However, women’s movements and the gender-role changes triggered male anxiety. This is why, in The Shining, the Overlook Hotel has such a powerful role: it “provides an […] opportunity to recover a lost territory of American masculinity; it is a rich man’s hotel from an age of rich men, from the age of unrestricted capital expansion, before women’s suffrage, the income tax, civil rights, and other indignities” (Kuberski 147–8).

Today, this toxic, masculine fantasy of reclaiming the lost territory of absolute power still lives on: take Trump’s (in)famous slogans like the nostalgic call for white, patriarchal supremacy “Make America great again”, or the misogynist motto “Grab them by the pussy”.

Conclusion (Spoiler Alert!)

Photo by frank mckenna on Unsplash

The Shining can, indeed, be considered the greatest American ghost story ever; but its real ghosts are neither the bogeymen haunting the Overlook nor the skeletons violently pushed out of the Torrances’ closet. As Fredric Jameson writes,

Jack “is possessed neither by evil as such nor by the ‘devil’ or some analogous occult force, but rather simply by History, by the American past” (119–20).

demands that we evaluate not only the film itself, but our reactions to it as well. ‘Do you see yourself and your attitudes and values reflected here?’ Kubrick seems to be asking us. ‘Which aspects? What about your country? Your family? Your ideas about family? About marriage? […] Being male? Being female?’ (Smith 304)

The traditional family hierarchy, in particular, is questioned throughout the film. In the Overlook’s heterotopia, Jack is chosen to maintain the Founding Fathers’ legacy of power structures which have become increasingly challenged. In the end, Jack does not fulfil his task, since he lets his wife and son escape while he himself freezes to death inside the Overlook’s maze. Considering the Nation-as-Family metaphor, Jack’s failure to maintain patriarchy in his own family indicates that the same fate awaits American society where women, American Indians, and blacks America’s traditional victims — can no longer be fully controlled: during the 70s, the American Indian Movement “helped to bring about cultural revitalization [and] reduce police harassment” (Carlisle and Golson 11), African Americans for the first time celebrated electoral victories (Schaefer 28), and feminism was on the rise.

Despite the optimism of the 70s, Kubrick was still wary of the future and wanted his audience to share his scepticism. This is illustrated by the end of The Shining where Jack’s frozen corpse appears in a single still image inserted between two scenes. As Lurie notes, “tableaus”, such as this one, are “classically […] used to portray characters and events from history, to make such figures live again in the present” (82). Thus, Kubrick suggests that even though a particular perpetrator is dead, and therefore rendered powerless, the Founding Fathers’ aggression survives, unnoticed or, perhaps, overlooked.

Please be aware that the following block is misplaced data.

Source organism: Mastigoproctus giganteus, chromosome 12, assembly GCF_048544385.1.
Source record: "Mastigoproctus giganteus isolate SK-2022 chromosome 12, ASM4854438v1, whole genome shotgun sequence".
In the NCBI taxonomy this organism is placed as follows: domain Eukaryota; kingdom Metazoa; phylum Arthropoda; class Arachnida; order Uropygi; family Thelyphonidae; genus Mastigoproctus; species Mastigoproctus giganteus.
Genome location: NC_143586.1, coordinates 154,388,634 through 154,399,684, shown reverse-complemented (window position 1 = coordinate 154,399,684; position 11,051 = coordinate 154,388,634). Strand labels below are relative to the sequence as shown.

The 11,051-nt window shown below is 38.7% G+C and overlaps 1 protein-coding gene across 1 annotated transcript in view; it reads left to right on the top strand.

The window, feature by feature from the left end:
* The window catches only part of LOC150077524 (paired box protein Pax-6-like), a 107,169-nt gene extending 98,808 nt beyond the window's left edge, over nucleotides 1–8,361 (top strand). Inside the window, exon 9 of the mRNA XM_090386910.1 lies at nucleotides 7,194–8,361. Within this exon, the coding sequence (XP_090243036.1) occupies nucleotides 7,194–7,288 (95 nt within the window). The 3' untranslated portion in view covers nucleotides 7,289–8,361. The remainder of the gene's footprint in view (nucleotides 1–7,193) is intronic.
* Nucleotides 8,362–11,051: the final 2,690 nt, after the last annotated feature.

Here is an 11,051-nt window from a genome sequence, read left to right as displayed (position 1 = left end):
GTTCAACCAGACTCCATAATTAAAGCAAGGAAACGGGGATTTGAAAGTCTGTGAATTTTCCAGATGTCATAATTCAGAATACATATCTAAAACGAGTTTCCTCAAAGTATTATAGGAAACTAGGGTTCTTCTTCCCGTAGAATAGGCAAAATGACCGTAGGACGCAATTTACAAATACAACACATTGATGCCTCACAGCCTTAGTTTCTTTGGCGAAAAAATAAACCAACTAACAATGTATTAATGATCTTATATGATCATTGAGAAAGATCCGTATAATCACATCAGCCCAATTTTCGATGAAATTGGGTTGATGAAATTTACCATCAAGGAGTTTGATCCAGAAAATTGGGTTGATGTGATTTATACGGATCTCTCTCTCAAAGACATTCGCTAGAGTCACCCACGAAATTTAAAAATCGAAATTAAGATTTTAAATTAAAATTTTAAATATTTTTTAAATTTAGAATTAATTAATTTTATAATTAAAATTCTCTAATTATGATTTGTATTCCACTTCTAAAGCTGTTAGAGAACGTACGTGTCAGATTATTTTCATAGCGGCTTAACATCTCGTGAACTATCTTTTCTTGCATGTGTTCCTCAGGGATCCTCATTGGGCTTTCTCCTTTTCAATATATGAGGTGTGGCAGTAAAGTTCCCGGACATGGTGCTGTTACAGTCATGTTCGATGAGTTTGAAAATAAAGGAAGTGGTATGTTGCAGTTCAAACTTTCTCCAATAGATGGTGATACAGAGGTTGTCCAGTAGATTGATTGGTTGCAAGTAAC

The final scene of The Shining emphasises the notion, as the camera zooms in on a black-and-white photograph hanging on the wall of The Overlook’s lobby. The picture shows a smiling Jack dressed in a 1920s-era tuxedo and surrounded by a merry crowd at — according to the caption — the Independence Ball of 1921. As Bill Blakemore argues, the irony of placing such idyllic picture at the end of a horror film enhances that

“most Americans overlook the fact that July Fourth was no ball, nor any kind of Independence Day, for native Americans” (F6), African Americans, or women.

In a broader sense, Jack’s individual reincarnation stands for the vicious circle of violence created by the Founding Fathers. This manifests in the film as Grady, the ghost of a former caretaker who murdered his two daughters and wife, passing toxic masculinity down to Jack who in return passes violence onto his son — for instance by breaking the boy’s arm prior to the beginning of the narrative. In the end, it does not matter that Jack, Grady, and all the other inhabitants of the Overlook are — after falling victims to their own aggression — dead:

Ever since the founding of America, men like Jack have emerged generation after generation, handing the never-ending task of “keeping America clean” (quote from The Shining) down to their sons . We have been — and unfortunately still are — witnesses of that toxic masculinity living on and on in American society. It has penetrated both the White House and American homes across all classes.

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Creative Writing student in Nottingham. Published by The London Magazine, Ambit, Firewords, Poetry Society, The Moth, Acumen, etc. On Twitter as @VitovaDenisa